Old 05-24-2024, 08:55 AM   #22
Turbocapitalist
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Quote:
Originally Posted by _blackhole_ View Post
There was little value in those "personal firewall" applications for Windows. Windows 9x had no file permissions or any kind of privilege separation anyway. It was basically a single user system.
I had some laptops for a few years infected with Windows 95, then W98, and then with NT. Windows 9x was basically DOS. It was only a layer on top of MS-DOS or, if you ignored the fake warning messages, on top of the far superior DR-DOS. I hated it by the end of the first day: I recall that 9x crashed every few minutes, especially if one was actively working. I got into the habit of saving documents I was working on every time I got to a full stop or took a pause to think. The browsers were another matter. Eventually the browser Opera showed up and had a feature to restore tabs as they were after a crash made up for lost time so only 5 or 10 minutes got lost instead of 25 to 35 minutes — per crash. NT crashed less often but still was not safe.

Anyway, firewalls were later marketed as the panacea for Internet-connected Windows systems. IIRC the TCP/IP stack was added with W95, replacing the third party Trumpet Winsock. However, about the firewalls, no one I spoke with at the time really thought it through to consider that if you allow port 80 (and eventually 443) out and the compromises come in that way, the firewall does effectively nothing. Same for other ports that needed outward connectivity.

If I recall correctly the telemetry or surveillance really got going with Windows XP, but I had already long since stopped using it at home and then (as now) had no experience with it at work.
 
Old 05-24-2024, 09:08 AM   #23
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Quote:
Originally Posted by Turbocapitalist View Post
If I recall correctly the telemetry or surveillance really got going with Windows XP, but I had already long since stopped using it at home and then (as now) had no experience with it at work.
That goes for me too. I hated the XP UI so much that I never wanted to use it. So I continued with Windows98 for a while, then moved on to Linux.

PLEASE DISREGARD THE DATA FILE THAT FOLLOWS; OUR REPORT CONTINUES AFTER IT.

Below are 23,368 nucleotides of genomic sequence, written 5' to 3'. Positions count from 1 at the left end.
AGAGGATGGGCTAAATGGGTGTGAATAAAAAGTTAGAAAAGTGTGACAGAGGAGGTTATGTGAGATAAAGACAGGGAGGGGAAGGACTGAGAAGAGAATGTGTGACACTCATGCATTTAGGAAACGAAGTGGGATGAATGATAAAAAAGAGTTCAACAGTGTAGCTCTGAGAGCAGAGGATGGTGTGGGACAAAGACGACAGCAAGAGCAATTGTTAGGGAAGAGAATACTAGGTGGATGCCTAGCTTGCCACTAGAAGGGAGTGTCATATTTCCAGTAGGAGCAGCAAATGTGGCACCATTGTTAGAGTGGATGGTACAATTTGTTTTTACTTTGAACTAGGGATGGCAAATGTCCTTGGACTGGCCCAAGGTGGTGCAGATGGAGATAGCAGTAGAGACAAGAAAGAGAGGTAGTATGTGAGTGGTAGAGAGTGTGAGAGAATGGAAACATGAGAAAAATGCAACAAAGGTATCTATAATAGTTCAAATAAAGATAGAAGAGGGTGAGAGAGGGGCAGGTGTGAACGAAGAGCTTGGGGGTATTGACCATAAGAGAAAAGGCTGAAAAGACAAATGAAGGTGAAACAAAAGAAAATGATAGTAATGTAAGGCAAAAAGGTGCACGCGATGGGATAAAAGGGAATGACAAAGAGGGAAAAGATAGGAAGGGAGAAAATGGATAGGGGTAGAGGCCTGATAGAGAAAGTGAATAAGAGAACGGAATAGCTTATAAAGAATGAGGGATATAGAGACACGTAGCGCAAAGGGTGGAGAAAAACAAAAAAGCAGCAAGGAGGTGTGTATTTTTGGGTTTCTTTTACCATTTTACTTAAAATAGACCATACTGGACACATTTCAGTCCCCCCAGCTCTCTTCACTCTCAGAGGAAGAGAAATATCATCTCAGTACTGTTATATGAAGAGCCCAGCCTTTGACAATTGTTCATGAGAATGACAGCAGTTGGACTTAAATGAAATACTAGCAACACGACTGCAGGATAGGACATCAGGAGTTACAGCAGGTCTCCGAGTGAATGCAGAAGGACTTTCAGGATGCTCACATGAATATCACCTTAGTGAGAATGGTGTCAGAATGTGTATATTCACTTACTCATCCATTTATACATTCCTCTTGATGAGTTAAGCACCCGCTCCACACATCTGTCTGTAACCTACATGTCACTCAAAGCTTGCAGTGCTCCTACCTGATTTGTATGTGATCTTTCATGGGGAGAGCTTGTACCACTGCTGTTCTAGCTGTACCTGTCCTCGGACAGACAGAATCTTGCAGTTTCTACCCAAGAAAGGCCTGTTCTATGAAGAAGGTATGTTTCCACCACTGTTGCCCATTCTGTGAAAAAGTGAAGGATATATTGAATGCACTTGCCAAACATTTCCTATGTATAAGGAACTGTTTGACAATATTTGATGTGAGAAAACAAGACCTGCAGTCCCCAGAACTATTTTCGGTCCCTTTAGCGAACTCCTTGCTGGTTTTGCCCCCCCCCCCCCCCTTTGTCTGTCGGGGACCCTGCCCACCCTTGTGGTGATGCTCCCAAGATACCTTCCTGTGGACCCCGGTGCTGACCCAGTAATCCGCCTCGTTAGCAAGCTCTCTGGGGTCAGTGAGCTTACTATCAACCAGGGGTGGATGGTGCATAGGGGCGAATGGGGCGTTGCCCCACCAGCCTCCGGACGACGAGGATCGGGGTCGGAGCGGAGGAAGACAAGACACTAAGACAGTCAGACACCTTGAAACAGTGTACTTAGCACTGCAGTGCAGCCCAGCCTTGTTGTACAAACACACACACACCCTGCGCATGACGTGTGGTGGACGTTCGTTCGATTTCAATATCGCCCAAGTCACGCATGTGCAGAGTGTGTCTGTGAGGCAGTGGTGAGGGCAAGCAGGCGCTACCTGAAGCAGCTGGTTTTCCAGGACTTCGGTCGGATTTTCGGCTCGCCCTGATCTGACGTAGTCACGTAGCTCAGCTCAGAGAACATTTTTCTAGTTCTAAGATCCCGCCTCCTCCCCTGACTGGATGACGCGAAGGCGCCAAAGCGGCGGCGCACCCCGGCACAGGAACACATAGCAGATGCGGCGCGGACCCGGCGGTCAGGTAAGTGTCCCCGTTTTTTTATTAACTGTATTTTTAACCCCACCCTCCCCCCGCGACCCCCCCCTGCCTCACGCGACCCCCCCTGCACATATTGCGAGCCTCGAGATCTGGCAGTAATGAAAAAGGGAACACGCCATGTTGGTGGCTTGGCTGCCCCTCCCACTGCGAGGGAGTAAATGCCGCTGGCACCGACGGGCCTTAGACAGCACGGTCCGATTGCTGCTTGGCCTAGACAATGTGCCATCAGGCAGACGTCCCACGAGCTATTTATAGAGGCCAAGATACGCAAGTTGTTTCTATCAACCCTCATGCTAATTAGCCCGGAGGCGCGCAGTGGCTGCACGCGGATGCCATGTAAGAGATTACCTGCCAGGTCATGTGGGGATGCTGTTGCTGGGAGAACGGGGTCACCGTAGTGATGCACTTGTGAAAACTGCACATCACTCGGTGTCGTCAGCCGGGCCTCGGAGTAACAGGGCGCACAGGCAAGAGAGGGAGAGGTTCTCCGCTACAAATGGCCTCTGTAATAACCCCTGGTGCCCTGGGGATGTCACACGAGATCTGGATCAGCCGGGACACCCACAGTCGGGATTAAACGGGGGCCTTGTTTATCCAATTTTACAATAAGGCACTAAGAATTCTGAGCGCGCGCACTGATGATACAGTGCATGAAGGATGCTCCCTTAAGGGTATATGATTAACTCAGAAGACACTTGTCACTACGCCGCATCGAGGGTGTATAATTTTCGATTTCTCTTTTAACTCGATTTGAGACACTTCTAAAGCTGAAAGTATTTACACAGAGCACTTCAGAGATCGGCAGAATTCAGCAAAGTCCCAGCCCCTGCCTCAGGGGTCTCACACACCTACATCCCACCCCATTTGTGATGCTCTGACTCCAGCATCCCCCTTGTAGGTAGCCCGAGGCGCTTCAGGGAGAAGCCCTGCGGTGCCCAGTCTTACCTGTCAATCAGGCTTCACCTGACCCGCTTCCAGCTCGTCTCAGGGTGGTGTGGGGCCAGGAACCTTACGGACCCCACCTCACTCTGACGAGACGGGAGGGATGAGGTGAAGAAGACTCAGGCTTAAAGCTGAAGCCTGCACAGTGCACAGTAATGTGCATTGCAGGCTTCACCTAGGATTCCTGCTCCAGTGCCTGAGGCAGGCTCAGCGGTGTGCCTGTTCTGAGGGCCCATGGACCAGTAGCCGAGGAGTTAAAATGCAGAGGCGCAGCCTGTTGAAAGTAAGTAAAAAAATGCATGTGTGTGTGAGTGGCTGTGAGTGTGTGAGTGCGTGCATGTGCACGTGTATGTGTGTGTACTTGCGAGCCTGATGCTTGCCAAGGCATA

Old 05-24-2024, 09:43 AM   #24
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Viruses in those days were 99.999% windows viruses. The few linux viruses were inclined to be carefully crafted against servers like sendmail, inetd, or bind usually run on internet servers. They would trigger a buffer overrun in one of these less secure servers. In those early days, the ram above the buffer & stack was executable, and the overrun would have the machine code for the Assembler instruction "Goto 0x0000", which gave them root privileges over the box. These server programs were patched or superseded, and that whole attack vector was cut off by improvements in gcc & the kernel. Software 'Canaries' were introduced. Canaries were used in a coalmine to warn about (odourless) carbon monoxide poisoning. If carbon monoxide leaked in the mine, the canary would fall off his perch before everyone passed out or died. The workers would drop everything, pick up the canary and run away from the poison gas. Likewise, software canaries allowed the kernel to kill the offending process before any damage was done.

Today, sendmail, bind & inetd are no longer mainstream, but people have better alternatives than those early programs. People inventing unix & linux never thought about bad actors, but they reacted quickly enough once the problem was encountered. One Bind alternative provided an alternative use of the initials: "Buggy Internet Name Daemon." https://cr.yp.to/djbdns/blurb/unbind.html